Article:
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UN Secretary-General urges transport ministers to act on climate change

The United Nations (UN) Secretary-General, Ban Ki-moon, has urged the world’s transport ministers to accelerate their efforts to combat climate change. In a video message released ahead of the annual meeting of transport ministers during their global summit in the German city of Leipzig, Ban said, “I urge all of you to accelerate your efforts and find new green solutions. It is time to reshape the world’s transport systems for a cleaner, safer and more sustainable future.”

Ban called sustainable transport, “a common thread” linking the upcoming UN Summit in September in New York, USA, where world leaders will define a post-2015 development agenda, and the COP21 climate change conference in Paris in December, when governments will seek to agree on concrete actions to limit the effects of global warming.

Tomorrow (May 28), transport ministers will discuss mitigating transport-related climate change impacts of trade and tourism during the ministerial session of the Leipzig Summit, where they will also work on a joint declaration.

Organized by the International Transport Forum (ITF), an intergovernmental organization of 54 member countries that covers all transport modes, the Annual Summit is the world’s largest gathering of transport ministers and the leading global platform for dialogue on transport policy. At yesterday’s (May 26) meeting, delegates were informed that road deaths have continued to fall but strong disparities exist between countries, according to the latest data compiled by IRTAD (International Road Traffic and Accident Database), the ITF’s permanent working group on road safety. The 2014 provisional data shows that 15 of the 28 IRTAD member countries for which figures are available managed to reduce the number of road deaths, while eight countries saw an increase, and there was no significant change for the remaining five. However, the long-term trend shows a very significant decrease of 42% between 2000 and 2013 in IRTAD countries.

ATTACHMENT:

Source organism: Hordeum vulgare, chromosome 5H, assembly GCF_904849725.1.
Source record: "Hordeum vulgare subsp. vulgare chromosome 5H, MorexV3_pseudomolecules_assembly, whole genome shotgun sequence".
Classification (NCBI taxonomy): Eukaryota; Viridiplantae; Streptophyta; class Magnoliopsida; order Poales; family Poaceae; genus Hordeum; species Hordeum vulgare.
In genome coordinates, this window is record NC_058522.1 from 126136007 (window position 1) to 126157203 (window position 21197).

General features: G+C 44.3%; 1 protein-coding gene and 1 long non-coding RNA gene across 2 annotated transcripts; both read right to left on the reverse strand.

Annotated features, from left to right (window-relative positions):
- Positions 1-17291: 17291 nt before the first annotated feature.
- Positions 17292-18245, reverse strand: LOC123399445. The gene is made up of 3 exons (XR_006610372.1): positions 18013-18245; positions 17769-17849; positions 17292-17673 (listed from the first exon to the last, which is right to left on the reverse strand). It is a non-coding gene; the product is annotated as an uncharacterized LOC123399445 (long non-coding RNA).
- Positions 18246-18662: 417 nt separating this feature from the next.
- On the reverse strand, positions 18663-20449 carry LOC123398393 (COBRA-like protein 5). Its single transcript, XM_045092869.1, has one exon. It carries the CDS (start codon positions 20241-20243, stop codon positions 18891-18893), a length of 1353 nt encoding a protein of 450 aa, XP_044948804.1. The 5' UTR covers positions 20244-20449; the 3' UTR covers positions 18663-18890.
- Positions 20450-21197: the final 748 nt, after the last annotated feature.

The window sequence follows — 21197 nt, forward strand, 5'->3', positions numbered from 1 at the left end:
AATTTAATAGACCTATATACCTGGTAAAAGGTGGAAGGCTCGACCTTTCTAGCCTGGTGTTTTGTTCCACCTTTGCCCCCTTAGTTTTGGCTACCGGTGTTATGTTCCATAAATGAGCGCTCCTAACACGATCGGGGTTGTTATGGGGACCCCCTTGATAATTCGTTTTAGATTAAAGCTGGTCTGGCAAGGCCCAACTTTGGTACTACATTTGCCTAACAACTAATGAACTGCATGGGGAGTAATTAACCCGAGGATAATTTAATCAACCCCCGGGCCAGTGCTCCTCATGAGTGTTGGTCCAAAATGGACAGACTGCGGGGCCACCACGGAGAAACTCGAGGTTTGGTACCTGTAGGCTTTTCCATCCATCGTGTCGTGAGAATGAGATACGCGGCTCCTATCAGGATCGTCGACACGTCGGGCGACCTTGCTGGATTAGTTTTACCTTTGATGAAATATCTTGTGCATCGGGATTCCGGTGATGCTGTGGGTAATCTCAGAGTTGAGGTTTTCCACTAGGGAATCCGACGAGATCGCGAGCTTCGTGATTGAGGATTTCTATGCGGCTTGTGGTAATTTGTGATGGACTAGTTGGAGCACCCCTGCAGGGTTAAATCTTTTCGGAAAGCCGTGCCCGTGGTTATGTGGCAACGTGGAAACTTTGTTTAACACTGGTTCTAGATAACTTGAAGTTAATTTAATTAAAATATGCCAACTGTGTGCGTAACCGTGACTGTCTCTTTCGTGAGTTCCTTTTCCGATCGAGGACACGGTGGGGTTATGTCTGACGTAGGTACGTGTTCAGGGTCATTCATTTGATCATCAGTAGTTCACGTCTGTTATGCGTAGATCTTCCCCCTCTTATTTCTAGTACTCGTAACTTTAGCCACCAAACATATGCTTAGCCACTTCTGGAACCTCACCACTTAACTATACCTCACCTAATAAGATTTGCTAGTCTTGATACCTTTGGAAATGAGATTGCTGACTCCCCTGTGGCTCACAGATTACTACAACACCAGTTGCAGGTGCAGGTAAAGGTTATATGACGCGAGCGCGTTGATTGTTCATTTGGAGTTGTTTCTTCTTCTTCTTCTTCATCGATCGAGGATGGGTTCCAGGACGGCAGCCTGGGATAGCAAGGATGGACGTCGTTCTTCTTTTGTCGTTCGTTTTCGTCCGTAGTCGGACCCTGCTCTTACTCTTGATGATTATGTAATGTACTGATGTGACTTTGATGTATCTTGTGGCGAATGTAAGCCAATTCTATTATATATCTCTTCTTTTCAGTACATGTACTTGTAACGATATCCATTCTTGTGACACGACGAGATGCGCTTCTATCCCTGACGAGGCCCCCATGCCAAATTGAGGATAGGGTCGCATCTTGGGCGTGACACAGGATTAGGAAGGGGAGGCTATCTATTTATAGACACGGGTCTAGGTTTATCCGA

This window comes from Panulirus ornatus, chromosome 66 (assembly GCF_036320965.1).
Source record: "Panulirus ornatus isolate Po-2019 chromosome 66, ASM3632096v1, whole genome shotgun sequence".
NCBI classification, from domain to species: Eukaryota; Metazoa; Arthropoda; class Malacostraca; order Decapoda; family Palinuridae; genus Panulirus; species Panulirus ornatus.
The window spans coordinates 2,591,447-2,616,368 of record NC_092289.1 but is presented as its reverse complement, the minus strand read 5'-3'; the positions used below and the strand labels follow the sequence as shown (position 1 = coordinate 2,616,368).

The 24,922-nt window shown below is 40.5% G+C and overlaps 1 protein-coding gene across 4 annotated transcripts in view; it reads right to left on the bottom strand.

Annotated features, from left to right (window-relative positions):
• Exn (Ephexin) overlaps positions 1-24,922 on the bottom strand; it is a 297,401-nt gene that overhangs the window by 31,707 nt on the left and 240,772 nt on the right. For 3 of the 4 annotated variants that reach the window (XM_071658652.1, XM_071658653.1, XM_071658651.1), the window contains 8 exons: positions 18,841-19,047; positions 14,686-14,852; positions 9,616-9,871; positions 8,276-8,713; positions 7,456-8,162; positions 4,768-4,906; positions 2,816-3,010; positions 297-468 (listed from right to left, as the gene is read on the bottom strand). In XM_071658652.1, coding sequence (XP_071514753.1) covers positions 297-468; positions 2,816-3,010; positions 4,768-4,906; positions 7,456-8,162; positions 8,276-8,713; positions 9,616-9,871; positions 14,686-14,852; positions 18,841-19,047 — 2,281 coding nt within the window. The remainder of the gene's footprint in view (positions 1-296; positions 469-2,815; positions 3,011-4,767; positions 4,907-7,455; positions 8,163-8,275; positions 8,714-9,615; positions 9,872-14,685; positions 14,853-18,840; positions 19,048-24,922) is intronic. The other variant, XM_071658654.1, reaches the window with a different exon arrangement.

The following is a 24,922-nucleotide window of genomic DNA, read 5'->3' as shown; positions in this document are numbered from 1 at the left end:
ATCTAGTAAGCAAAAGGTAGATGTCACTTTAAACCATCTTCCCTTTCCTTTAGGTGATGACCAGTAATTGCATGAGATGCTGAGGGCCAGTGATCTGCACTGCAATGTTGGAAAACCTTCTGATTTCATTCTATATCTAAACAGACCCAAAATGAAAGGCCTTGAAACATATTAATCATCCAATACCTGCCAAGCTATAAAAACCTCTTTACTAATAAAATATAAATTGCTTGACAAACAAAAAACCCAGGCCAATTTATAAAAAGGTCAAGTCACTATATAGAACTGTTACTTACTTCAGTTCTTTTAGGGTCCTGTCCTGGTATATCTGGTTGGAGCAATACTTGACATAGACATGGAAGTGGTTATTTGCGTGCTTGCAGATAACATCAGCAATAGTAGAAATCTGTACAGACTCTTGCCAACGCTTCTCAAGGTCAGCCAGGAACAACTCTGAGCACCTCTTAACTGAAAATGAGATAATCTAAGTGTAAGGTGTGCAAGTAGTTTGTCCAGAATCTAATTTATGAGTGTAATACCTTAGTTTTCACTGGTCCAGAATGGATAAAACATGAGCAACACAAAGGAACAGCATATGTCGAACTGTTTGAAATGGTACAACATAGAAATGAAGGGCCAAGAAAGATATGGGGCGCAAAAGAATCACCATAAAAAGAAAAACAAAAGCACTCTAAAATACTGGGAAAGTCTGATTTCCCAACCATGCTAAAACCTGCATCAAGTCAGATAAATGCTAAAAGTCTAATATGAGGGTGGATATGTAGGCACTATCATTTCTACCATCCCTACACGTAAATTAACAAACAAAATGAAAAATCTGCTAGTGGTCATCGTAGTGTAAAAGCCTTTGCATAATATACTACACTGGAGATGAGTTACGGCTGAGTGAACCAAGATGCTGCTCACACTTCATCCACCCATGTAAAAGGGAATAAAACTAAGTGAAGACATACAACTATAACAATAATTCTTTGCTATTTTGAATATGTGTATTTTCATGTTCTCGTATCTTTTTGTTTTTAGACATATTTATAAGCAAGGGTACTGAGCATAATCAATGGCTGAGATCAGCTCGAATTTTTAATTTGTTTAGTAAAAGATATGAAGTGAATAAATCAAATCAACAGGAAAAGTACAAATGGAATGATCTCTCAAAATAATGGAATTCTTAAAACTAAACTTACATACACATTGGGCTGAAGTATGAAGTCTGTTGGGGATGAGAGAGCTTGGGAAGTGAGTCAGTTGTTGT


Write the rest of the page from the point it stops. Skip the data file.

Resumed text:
Although substantial overall fatality reductions have been achieved since 2000, the pace of improvement for vulnerable road users is lower than for car occupants. While fatalities among car occupants were reduced by 54% between 2000 and 2013, decreases were only 36% for pedestrians, 35% for cyclists and 22% for motorcyclists. As a consequence, in many countries road safety priorities have recently shifted from motorized rural traffic to vulnerable road users in urban areas. Against this background, the Second Global High Level Conference on Road Safety in Brazil on November 18-19 will review progress within the context of the UN’s ‘Decade of Action for Road Safety’ and agree on measurable objectives for the next five years.

The UN’s goal is to ‘stabilize and reduce’ global road fatalities by 2020. The IRTAD Group’s chairman, Fred Wegman, commented, “The IRTAD Group is aware that its current members account for only 6% of global road fatalities, and it is our intention to pursue our geographical expansion and to assist countries interested in building up and improving their road safety data system.”

May 27, 2015

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